The State of Urbit:
Eight Years After the Whitepaper

Ted Blackman ~rovnys-ricfer
Urbit Foundation


The Urbit whitepaper was released in 2016. In the intervening eight years, the project has become much more fleshed out: the sketch has started to take on color and detail. This article explores the major developments since the whitepaper, including changes to the runtime, the network, the kernel, and the userspace. It also discusses the current state of the project and intended refinements.


1 Introduction
2 Changes to Urbit
2.1 Solid-Stateness
2.2 Clay “Theory of a Desk”
2.2.1 Remote Scry Protocol
2.3 Gall %grow Namespace
2.4 Persistent Nock Memoization
2.5 Breadth-First Arvo Move Ordering
2.6 Shrubbery
2.6.1 Move Ordering in Shrubbery
3 Continuity
3.1 Azimuth: On-Chain pki (2019)
3.1.1 Azimuth: Individual Continuity Breaches
3.1.2 Azimuth: Constitution
3.1.3 Azimuth: Naive Rollup
3.2 New Ames & New Jael (2019)
3.3 Ford Fusion (2020)
3.4 Essential Desks (2023–24)
3.5 Future Work
4 Maturation
4.1 Changes to Development Practices
4.1.1 Organizational Changes
4.1.2 Urbit Improvement Proposals
4.2 Scaling
4.3 Reliability
4.4 Runtime Work
4.5 Control Plane
5 Extensibility
5.1 Software Distribution
5.2 Clay Static Linking and Deduplication
5.3 Clay Tombstoning
5.4 Userspace Permissions
6 Conclusion

1 Introduction

The Urbit whitepaper ( ~sorreg-namtyv et al., 2016) publicly elaborated the technical prospectus for a solid-state operating function, an operating system built as a simple state machine defined as a pure function of its events. While much of the whitepaper was concerned with establishing the philosophical objectives of the project, there was also substantial exposition about key parts of the Arvo event handler, the language, and the network. Given that the whitepaper was a snapshot of the project and its ambitions as it stood in 2016, how has that vision held up in practice, and how has the project fared?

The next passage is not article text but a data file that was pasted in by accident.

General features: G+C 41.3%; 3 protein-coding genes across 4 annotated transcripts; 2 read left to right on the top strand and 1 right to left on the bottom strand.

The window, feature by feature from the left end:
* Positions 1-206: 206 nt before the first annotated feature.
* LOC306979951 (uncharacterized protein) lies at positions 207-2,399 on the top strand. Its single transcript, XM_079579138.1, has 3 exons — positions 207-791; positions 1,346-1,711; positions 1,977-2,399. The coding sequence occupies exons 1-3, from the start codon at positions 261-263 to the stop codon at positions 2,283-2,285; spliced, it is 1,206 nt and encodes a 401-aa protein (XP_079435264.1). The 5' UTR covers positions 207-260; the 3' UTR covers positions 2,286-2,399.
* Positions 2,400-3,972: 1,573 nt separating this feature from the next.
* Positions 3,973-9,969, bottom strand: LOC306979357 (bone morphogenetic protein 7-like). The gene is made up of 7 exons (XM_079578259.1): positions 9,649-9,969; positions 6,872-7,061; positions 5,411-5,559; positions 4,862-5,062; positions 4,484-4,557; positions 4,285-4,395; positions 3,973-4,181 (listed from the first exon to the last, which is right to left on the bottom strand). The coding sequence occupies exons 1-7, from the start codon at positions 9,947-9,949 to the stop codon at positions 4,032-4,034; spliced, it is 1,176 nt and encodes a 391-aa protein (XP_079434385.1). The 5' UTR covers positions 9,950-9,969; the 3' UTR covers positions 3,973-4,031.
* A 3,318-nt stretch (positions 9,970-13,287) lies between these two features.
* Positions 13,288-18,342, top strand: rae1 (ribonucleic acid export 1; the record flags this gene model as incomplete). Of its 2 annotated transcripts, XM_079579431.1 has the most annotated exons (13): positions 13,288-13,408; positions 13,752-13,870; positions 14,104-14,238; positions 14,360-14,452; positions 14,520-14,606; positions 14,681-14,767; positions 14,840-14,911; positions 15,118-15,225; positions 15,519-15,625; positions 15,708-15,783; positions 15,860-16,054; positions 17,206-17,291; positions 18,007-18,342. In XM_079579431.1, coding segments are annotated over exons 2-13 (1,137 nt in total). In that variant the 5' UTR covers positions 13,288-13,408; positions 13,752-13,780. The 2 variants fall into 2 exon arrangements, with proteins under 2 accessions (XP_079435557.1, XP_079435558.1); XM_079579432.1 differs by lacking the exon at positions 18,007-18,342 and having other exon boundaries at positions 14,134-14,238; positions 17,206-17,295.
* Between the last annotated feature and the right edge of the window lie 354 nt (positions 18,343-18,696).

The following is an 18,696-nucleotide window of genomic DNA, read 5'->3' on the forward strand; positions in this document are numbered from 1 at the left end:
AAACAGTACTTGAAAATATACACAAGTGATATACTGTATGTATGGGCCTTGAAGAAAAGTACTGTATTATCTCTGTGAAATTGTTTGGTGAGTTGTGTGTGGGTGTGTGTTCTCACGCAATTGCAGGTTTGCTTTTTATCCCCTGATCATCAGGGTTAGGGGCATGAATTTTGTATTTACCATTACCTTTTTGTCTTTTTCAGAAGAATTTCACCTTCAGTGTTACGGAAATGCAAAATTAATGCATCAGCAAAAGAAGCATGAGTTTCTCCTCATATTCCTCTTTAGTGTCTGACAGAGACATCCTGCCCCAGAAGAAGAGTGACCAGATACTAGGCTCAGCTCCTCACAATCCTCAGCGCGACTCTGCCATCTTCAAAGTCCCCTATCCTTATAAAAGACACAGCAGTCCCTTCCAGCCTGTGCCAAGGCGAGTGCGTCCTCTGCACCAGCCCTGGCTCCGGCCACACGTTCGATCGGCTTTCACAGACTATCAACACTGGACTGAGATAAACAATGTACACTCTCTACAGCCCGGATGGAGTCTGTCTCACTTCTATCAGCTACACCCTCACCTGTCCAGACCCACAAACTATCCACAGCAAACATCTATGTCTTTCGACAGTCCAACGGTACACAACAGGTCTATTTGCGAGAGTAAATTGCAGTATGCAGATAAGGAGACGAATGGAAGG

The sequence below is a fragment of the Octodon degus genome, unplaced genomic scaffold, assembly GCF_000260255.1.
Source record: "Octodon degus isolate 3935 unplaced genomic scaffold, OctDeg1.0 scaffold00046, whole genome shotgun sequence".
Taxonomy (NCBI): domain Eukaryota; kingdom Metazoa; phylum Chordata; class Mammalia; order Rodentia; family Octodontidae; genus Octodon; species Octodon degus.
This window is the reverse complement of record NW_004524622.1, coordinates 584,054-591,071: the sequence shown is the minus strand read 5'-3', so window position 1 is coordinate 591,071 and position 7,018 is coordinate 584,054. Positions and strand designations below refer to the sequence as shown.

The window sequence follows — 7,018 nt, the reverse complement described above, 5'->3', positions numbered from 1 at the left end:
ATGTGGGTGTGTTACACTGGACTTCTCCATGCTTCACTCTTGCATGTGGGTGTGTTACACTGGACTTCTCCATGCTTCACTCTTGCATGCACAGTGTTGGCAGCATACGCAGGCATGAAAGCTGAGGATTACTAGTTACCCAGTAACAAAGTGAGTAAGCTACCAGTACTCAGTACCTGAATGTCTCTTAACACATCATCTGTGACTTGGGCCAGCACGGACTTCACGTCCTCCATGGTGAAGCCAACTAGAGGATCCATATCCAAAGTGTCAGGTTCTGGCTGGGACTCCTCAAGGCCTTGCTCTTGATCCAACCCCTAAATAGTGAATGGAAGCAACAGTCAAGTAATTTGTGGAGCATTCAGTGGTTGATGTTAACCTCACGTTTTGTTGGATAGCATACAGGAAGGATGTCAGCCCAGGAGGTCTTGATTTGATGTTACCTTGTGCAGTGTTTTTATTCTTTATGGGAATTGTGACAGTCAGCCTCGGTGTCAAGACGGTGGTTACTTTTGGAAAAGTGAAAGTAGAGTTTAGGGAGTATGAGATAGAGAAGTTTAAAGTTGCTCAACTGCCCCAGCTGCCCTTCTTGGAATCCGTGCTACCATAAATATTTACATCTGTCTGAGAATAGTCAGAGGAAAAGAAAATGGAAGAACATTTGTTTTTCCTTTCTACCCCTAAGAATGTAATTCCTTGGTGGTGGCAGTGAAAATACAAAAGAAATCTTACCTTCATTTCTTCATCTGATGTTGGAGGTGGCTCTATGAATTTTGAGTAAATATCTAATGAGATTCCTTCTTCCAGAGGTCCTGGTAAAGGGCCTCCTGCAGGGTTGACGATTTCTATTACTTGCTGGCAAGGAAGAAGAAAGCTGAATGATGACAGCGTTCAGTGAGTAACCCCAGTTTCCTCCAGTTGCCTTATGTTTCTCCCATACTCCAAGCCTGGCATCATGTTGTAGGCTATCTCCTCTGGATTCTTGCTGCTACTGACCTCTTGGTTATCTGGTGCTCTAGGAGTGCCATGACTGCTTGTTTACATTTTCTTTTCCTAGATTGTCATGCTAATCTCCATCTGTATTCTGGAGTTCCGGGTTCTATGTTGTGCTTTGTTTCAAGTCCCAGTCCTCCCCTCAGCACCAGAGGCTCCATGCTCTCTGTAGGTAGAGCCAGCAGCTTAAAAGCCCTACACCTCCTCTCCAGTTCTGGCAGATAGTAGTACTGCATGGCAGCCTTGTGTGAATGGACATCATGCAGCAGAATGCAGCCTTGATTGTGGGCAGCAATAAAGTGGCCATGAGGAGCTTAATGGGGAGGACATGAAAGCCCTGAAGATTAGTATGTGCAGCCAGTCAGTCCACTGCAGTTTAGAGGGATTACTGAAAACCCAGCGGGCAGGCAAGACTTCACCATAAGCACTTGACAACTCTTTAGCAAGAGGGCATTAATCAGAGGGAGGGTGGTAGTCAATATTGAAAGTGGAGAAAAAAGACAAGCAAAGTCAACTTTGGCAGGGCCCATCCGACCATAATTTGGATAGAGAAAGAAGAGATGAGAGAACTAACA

While the whitepaper by its own admission presented itself as a “work-in-progress presentation” of a “semi-closed alpha test”, the basic claims of the Urbit whitepaper are still true today. Most of the intervening work over the past eight years has gone into improving robustness and better support for applications. A capsule history of “late early” Urbit includes the following milestones:

This article will discuss the changes to Urbit since the whitepaper, focusing on the runtime, the network, the kernel, and the userspace. It will also discuss the current state of the project and intended refinements.

2 Changes to Urbit